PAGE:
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34th Year of Publication

   JANUARY 2004 -  Issue #163    


Is Bush Serious About the War on Terror?

Herbert Zweibon

Is the Bush administration serious about the war against international terror?

Writing recently in National Review Online, scholar Michael Ledeen points out that immediately after the 9/11 attacks, America seemed determined to confront global terror head-on, "but our instant understanding of the world after the terror attacks has long since been diluted by the usual triumph of old reflexes and bureaucratic emphasis on procedure at the expense of content."

As examples of those "old reflexes," Ledeen cites the administration's failure to deal with Iran's nuclear threat, or Syria's sponsorship of terrorist groups (such as Hezbollah), and Bush's gentle approach to Saudi Arabia.

"Our diplomats are so intent on pretending that we can 'work with' Iran, that they failed to take any serious steps to prevent the recent appeasement of the mullahs' covert nuclear program," Ledeen writes. Likewise regarding Damascus: "If we were serious about waging war against our enemies, we would have put enormous pressure on the Syrians to shut down the network of terrorist facilities in Lebanon, and expel Hezbollah," he continues.

"It seems the administration has decided to 'manage' Iraq until Election Day, and then take stock of the situation," Ledeen explains. The idea is to refrain from taking the initiative, refrain from expanding the war on terror beyond Baghdad; just do enough to be able to say "yes, we are rounding up lots of bad guys," in order to impress voters.

Ledeen may be right, but the problem goes well beyond managing the situation until the election. President Bush has lost the moral compass evident in those splendid speeches when he said the war was against terror and those who harbored terrorists and identified the axis of evil, those regimes which seek weapons of mass destruction and are prepared to provide them to terrorists. In Korea, as Danielle Pletka, vice president for foreign and defense policy studies at the American Enterprise Institute, has pointed out, "North Korean nuclear and missile programs now operate with impunity inside the hermit kingdom" and the "six-party talks designed to pressure North Korea into disarmament have transformed into a mechanism to pressure the United States into conciliatory gestures toward the Kim Jong Il regime."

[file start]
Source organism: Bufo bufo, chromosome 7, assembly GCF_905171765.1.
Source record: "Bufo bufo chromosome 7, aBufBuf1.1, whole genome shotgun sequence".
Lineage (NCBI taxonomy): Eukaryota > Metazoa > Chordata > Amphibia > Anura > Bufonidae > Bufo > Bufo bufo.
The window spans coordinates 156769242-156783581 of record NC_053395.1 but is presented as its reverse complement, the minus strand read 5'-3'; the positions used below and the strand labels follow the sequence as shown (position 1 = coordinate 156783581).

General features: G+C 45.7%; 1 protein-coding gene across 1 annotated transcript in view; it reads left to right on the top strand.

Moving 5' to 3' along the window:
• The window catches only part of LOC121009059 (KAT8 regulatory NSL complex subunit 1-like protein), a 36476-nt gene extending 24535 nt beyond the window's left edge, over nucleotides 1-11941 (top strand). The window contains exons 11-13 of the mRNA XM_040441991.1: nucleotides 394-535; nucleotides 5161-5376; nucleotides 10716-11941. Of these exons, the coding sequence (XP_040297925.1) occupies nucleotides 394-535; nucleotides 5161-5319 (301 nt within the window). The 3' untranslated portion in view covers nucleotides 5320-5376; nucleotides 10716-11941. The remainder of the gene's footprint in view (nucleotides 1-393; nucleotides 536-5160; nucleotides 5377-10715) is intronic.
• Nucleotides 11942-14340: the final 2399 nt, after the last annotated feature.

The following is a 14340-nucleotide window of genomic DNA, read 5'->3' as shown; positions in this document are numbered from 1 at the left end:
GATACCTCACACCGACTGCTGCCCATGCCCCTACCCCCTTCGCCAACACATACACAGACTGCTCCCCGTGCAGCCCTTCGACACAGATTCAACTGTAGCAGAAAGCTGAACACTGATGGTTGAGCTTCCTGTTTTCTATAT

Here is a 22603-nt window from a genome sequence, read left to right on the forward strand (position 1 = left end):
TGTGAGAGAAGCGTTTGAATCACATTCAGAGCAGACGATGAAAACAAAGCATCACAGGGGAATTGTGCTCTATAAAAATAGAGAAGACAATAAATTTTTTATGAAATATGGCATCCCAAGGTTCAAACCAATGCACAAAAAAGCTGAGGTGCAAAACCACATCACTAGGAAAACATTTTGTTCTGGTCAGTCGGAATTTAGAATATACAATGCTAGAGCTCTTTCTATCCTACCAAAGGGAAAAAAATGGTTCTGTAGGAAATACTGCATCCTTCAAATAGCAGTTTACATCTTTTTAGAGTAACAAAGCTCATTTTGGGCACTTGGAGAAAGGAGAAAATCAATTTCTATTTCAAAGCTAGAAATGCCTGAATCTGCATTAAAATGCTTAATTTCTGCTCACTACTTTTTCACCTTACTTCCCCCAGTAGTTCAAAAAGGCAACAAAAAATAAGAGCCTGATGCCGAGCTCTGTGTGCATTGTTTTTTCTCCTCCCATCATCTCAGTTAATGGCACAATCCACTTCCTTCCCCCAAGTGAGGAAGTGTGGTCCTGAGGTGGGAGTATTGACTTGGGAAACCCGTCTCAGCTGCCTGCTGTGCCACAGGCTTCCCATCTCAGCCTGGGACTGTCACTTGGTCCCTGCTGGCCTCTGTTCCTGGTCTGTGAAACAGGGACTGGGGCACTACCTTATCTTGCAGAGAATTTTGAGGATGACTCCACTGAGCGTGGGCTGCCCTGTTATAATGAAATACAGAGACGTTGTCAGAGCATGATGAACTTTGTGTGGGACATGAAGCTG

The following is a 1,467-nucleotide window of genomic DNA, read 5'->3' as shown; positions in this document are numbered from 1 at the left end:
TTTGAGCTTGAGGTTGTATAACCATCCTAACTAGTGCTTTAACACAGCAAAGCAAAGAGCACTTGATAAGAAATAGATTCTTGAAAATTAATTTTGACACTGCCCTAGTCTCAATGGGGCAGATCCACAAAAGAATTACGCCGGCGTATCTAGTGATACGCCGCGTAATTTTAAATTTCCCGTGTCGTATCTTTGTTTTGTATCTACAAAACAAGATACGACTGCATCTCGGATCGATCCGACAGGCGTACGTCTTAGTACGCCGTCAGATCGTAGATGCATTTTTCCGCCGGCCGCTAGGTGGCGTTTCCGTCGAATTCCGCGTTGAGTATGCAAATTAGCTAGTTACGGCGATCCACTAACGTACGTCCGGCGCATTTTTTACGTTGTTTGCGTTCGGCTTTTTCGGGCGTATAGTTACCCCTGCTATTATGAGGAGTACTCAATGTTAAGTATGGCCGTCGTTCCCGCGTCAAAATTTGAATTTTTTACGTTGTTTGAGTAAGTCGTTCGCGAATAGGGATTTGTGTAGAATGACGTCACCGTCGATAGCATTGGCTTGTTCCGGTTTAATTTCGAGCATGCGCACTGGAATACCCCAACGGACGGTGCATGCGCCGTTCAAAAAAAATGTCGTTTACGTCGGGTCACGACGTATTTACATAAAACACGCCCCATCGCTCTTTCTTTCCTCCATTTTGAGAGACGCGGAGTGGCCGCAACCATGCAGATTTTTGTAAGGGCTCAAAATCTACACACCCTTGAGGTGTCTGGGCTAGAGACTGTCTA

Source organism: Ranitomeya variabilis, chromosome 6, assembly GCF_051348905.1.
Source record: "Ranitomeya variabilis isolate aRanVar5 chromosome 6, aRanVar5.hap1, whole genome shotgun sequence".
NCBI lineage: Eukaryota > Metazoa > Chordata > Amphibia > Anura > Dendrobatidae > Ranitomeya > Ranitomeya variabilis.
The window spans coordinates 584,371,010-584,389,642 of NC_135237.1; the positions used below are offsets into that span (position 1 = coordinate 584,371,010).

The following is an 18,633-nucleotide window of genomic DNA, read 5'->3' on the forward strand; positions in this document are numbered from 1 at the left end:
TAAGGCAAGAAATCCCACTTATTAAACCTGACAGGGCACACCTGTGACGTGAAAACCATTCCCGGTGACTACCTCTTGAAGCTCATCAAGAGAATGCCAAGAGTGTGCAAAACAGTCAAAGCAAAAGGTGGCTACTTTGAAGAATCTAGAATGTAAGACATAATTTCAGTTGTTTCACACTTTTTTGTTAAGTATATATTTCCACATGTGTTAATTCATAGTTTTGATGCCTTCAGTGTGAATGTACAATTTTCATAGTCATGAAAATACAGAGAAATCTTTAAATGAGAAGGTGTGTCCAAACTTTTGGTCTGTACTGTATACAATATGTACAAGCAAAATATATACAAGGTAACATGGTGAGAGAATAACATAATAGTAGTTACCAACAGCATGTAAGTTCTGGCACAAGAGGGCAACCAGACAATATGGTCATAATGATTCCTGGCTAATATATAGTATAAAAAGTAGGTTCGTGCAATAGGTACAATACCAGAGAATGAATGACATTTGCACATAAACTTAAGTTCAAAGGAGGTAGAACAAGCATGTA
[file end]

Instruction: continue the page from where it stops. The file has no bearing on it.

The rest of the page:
But the loss of direction and purpose is most evident in the President's policy toward the Arab-Israel conflict, the litmus test in the war against terror. And the failure here was apparent from the start, in the President's much-praised speech to the UN on June 24, 2002 when he outlined his two-state "vision." The President ignored what we at AFSI pointed out in our pamphlet "The Palestinians" in 1977: "The Arabs of Palestine have allowed themselves to be defined as an 'anti-nation,' one that derives its entire meaning and purpose from the desire to destroy another nation." But when that reality thrust itself upon him, when instead of the "new and different Palestinian leadership...not compromised by terror" he called for in his speech, he found that Arafat simply consolidated his power, the President did a U-turn and pressured Israel to accomodate the terror-master. Far from asserting pressure on the Palestinian Authority, the President has agreed to send yet more aid to Arafat's corrupt kleptocracy. (For a chilling look at Arafat and Co.'s misappropriation of donor funds and how the money is used to fund terror, see Rachel Ehrenfeld's new book Funding Evil.) Meanwhile Arafat has proclaimed his "sadness" at the capture of Saddam while the Palestinian Arab "anti-nation" took to the streets to demonstrate its undying love for Saddam.

To fight terror effectively, President Bush needs to match his noble rhetoric with deeds and to adopt a policy that does not distinguish between terrorists and their promoters, whether they are named Saddam, Bashar, Kim Jong, Osama, or Yasser.  

Herbert Zweibon is chairman of Americans For a Safe Israel.


Onward Muslim Soldiers   by Hugh Fitzgerald ...3

Invasion of the Rhino-Snatchers   by Jack Engelhard ...6

A Letter from Ida Nudel ...7

January 2004               - 1 -               Outpost


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